Mr Theera Rukkwamsuk, Associate Dean, Kasetsart University,
Ladies and gentlemen,
Good morning and welcome to Thailand.
On behalf of FAO, I wish to welcome you all to this FAO workshop on the assessment of Foot and Mouth Diseases (FMD) risks via Social Network Analysis.
First of all, I wish to thank two donors, Republic of Korea and the European Union for funding this important workshop through relevant on-going projects. I also wish to thank participants for participating this workshop despite of busy schedule.
This workshop comes at an opportune time when livestock diseases are occurring in countries thought to have better equipped national veterinary services in terms of human and capital resources. The recent FMD outbreaks reported in developed countries underlines the fact that animal diseases indeed have no boundaries and can have a devastating impact on animal production, trade in livestock and livestock products, food security, livelihoods, and consequently, on the overall process of economic development.
Livestock are important in supporting the livelihoods of poor livestock keepers, traders and laborers throughout the developing world. This is because livestock have a variety of characteristics that make them important contributors to sustainable rural development. They provide marketable products that can be produced by small-scale, household production systems, and are generally of higher value and less vulnerable to critical harvest timing than many crops. As an agricultural product, livestock are particularly attractive as a means for rural households to participate in urban-based economic growth. Livestock are also productive assets, which contribute directly to farm output through animal traction and indirectly as a store of wealth for future investment. Finally, they can contribute to soil fertility and recycling of agricultural waste.
Many livestock holders can benefit directly from the increasing market demand for livestock products. Demand growth for high value livestock commodities is increasing by 6 to 8 percent annually in Asia. Furthermore, the poor can also benefit from the fact that livestock development creates demand for labor, supports economic linkages with the feed and processing industries, sustains trade balances, encourages food security through stronger supply and can lead to lower prices for food of animal origin. However, smallholders and even larger producers face major constraints in actively participating in livestock development opportunities due to the heavy burden imposed by disease, including FMD. The adverse socio-economic impacts of FMD are significant in Southeast Asia, particularly in developing countries where the livestock sector shapes prospects for economic growth, poverty alleviation and food security. FMD can prevent the access of a country’s livestock and livestock products to higher value markets and this loss of trade opportunity can be significant. The impact of FMD falls disproportionately on the poor populations, in the form of production and marketing losses, reductions in household income and hindering the attainment of the Millennium Development Goals (MDGs). The distribution of costs varies across households and communities.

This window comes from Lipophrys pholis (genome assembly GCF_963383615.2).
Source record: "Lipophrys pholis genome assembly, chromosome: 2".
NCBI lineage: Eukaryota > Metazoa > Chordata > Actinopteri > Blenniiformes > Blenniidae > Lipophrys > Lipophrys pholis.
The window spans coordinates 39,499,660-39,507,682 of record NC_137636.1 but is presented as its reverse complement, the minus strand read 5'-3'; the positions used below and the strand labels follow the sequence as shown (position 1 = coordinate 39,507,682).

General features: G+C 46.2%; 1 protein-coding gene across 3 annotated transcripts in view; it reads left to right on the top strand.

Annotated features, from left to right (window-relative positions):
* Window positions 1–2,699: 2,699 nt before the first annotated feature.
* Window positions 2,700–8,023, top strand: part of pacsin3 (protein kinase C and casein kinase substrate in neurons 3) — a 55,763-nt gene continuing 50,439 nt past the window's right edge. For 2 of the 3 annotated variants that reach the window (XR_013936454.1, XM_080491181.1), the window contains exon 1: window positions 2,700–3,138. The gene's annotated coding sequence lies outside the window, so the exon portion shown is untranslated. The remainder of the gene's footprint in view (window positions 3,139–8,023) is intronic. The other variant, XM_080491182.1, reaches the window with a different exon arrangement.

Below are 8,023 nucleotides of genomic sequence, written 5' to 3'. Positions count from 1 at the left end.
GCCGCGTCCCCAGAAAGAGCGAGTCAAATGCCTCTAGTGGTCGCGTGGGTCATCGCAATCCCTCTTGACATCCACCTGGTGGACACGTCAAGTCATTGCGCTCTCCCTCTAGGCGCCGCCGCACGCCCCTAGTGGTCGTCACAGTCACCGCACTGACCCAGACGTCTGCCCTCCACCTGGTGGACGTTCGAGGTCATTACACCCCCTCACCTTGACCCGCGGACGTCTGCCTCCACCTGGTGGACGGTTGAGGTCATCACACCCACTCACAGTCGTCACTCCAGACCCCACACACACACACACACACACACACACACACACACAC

FAO-RAP is implementing this workshop and follow-up field application studies as part of the joint efforts of two main projects including the Korean funded project “FMD Control in Southeast Asia through Application of the Progressive Control Pathway (RoK-FMD)” and the European Union (EU) funded “Highly Pathogenic Emerging Diseases (EU-HPED)” project. The projects aim to improve the control and management of FMD through the application of the Progressive Control Pathway (PCP) for FMD in each of the following participating countries: Cambodia, Lao PDR, Myanmar and Vietnam.
The early PCP stages focus on a general understanding of FMD risk and control within particular livestock sectors. ‘Risk hotspots’, defined as points in the production system and marketing network where there is a high risk of FMD entry and/or spread, should be identified. Control measures to mitigate the risk at these points are selected on the basis of identified critical control points and risk pathways. Risk assessment techniques, particularly the application of Social Network Analysis to FMD, will be extremely useful to accomplish this.
The contact between infected and non-infected animals is one of the major risk factors for the spread of FMD and other infectious animal diseases. Social Network Analysis allows the description of the contact structure of livestock populations. Potential routes of FMD transmission can be investigated based on known transmission routes within animal networks. Social Network Analysis is formally addressing the role of the pattern of interactions between units (traders, herds, markets, etc.) helping to explain the occurrence and spread of the disease. Social Network Analysis is a well established methodology applied in veterinary epidemiology and can be applied to identify nodes in the livestock supply chain which pose a high risk of FMD spread. Understanding the epidemiology of FMD is a key principle of the PCP for FMD.
FAO recognizes that it is a continuing challenge to maintain the core capacity and capability of the animal health services to respond to FMD outbreaks and other diseases hence it believes that improving the governance of animal health systems is the most effective response to disease emergencies and preparedness. Hence FAO believes that improving the governance of animal health systems is the most effective response to prevent diseases and execute actions. FAO therefore appreciates very much that this principle is shared by our donors.
I wish to thank the resource persons from Faculty of Veterinary Medicine, Kasetsart University and all the country representatives and the FAO staff in participating in this important workshop.
I wish you all a fruitful outcome from this workshop.